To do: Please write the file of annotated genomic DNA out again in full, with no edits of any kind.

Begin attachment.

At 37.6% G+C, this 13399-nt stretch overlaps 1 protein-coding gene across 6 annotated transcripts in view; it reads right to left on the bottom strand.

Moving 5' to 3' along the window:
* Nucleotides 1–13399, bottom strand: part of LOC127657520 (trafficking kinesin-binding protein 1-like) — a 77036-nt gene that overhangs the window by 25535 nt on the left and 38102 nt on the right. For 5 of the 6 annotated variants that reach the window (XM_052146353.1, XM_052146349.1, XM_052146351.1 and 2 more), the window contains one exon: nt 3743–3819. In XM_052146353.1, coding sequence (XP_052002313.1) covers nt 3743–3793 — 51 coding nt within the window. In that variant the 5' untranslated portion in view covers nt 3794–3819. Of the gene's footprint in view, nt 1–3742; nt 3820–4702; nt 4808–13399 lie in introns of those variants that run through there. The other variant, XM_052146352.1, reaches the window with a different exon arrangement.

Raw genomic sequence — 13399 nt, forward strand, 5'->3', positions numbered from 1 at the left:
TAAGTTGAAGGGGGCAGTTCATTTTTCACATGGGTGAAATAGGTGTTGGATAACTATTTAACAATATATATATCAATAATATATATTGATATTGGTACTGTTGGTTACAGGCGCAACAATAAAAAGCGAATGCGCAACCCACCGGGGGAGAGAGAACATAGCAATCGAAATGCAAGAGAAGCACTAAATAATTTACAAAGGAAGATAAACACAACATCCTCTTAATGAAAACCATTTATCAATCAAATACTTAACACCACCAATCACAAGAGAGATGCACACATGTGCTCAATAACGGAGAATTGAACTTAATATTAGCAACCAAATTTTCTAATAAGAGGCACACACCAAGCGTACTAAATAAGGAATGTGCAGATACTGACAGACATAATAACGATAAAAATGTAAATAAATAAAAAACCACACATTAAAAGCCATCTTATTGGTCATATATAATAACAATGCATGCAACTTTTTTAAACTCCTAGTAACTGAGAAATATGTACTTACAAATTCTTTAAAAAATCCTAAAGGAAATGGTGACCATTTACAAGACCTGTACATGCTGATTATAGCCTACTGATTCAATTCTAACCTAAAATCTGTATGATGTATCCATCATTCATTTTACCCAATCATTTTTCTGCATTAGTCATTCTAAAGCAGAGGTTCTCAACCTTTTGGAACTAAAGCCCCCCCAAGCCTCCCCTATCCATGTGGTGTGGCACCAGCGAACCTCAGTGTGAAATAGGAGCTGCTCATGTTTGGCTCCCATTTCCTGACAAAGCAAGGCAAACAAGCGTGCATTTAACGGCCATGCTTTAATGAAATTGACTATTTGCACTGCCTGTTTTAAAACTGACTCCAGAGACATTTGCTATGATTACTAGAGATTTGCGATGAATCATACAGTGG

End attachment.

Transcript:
At 37.6% G+C, this 13399-nt stretch overlaps 1 protein-coding gene across 6 annotated transcripts in view; it reads right to left on the bottom strand.

Moving 5' to 3' along the window:
* Nucleotides 1–13399, bottom strand: part of LOC127657520 (trafficking kinesin-binding protein 1-like) — a 77036-nt gene that overhangs the window by 25535 nt on the left and 38102 nt on the right. For 5 of the 6 annotated variants that reach the window (XM_052146353.1, XM_052146349.1, XM_052146351.1 and 2 more), the window contains one exon: nt 3743–3819. In XM_052146353.1, coding sequence (XP_052002313.1) covers nt 3743–3793 — 51 coding nt within the window. In that variant the 5' untranslated portion in view covers nt 3794–3819. Of the gene's footprint in view, nt 1–3742; nt 3820–4702; nt 4808–13399 lie in introns of those variants that run through there. The other variant, XM_052146352.1, reaches the window with a different exon arrangement.

Raw genomic sequence — 13399 nt, forward strand, 5'->3', positions numbered from 1 at the left:
TAAGTTGAAGGGGGCAGTTCATTTTTCACATGGGTGAAATAGGTGTTGGATAACTATTTAACAATATATATATCAATAATATATATTGATATTGGTACTGTTGGTTACAGGCGCAACAATAAAAAGCGAATGCGCAACCCACCGGGGGAGAGAGAACATAGCAATCGAAATGCAAGAGAAGCACTAAATAATTTACAAAGGAAGATAAACACAACATCCTCTTAATGAAAACCATTTATCAATCAAATACTTAACACCACCAATCACAAGAGAGATGCACACATGTGCTCAATAACGGAGAATTGAACTTAATATTAGCAACCAAATTTTCTAATAAGAGGCACACACCAAGCGTACTAAATAAGGAATGTGCAGATACTGACAGACATAATAACGATAAAAATGTAAATAAATAAAAAACCACACATTAAAAGCCATCTTATTGGTCATATATAATAACAATGCATGCAACTTTTTTAAACTCCTAGTAACTGAGAAATATGTACTTACAAATTCTTTAAAAAATCCTAAAGGAAATGGTGACCATTTACAAGACCTGTACATGCTGATTATAGCCTACTGATTCAATTCTAACCTAAAATCTGTATGATGTATCCATCATTCATTTTACCCAATCATTTTTCTGCATTAGTCATTCTAAAGCAGAGGTTCTCAACCTTTTGGAACTAAAGCCCCCCCAAGCCTCCCCTATCCATGTGGTGTGGCACCAGCGAACCTCAGTGTGAAATAGGAGCTGCTCATGTTTGGCTCCCATTTCCTGACAAAGCAAGGCAAACAAGCGTGCATTTAACGGCCATGCTTTAATGAAATTGACTATTTGCACTGCCTGTTTTAAAACTGACTCCAGAGACATTTGCTATGATTACTAGAGATTTGCGATGAATCATACAGTGG